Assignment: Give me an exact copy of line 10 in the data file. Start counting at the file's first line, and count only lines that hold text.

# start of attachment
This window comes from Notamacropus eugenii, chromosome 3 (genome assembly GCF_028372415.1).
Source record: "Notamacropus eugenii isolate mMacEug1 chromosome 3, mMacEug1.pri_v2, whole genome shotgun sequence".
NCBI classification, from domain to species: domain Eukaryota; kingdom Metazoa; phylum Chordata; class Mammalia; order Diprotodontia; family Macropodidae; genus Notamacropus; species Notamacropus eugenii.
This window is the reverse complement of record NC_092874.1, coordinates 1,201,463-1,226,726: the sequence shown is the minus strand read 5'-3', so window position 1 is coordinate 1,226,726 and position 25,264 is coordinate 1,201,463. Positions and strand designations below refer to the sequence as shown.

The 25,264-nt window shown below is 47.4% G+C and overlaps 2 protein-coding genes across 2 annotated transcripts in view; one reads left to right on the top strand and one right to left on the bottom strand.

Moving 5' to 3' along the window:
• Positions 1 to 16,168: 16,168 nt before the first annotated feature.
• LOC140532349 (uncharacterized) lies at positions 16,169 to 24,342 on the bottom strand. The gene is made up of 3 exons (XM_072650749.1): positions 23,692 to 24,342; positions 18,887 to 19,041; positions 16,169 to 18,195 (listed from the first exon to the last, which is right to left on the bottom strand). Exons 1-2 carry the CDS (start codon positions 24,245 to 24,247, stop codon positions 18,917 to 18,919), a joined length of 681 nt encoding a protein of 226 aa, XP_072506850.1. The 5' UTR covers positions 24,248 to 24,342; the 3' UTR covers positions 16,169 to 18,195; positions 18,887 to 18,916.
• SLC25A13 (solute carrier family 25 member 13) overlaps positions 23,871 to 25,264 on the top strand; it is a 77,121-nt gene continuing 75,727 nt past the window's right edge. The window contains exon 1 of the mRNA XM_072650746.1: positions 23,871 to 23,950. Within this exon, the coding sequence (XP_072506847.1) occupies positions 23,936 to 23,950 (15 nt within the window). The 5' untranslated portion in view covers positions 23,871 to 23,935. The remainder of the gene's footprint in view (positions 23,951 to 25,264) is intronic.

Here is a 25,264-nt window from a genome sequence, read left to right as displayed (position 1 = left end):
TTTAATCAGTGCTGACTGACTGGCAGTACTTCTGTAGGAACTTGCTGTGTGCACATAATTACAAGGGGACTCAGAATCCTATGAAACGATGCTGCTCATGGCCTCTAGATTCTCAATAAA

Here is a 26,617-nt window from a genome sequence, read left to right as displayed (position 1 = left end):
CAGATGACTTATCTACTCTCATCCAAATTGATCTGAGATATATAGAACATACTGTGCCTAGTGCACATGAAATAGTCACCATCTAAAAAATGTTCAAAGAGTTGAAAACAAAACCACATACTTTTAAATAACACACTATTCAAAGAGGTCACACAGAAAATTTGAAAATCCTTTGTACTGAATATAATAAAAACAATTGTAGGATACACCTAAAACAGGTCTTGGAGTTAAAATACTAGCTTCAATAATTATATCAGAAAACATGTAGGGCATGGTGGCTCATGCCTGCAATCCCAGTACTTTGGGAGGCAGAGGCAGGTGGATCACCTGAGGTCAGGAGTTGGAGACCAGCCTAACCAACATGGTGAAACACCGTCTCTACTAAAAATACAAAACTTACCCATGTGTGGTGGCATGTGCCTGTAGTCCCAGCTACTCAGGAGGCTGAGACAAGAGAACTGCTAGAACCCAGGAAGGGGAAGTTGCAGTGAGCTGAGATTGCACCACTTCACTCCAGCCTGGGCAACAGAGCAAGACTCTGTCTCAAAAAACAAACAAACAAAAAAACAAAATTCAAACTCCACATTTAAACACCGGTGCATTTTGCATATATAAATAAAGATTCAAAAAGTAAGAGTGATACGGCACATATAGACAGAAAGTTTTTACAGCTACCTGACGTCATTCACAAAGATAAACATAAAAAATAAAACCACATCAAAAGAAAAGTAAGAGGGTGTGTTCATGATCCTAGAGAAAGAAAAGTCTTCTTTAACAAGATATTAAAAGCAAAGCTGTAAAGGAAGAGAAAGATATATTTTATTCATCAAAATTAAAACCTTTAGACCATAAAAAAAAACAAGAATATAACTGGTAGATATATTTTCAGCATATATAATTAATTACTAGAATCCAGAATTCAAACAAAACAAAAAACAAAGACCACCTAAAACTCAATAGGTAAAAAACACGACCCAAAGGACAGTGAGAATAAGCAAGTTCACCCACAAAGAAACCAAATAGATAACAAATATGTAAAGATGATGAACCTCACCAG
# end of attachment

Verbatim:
Here is a 25,264-nt window from a genome sequence, read left to right as displayed (position 1 = left end):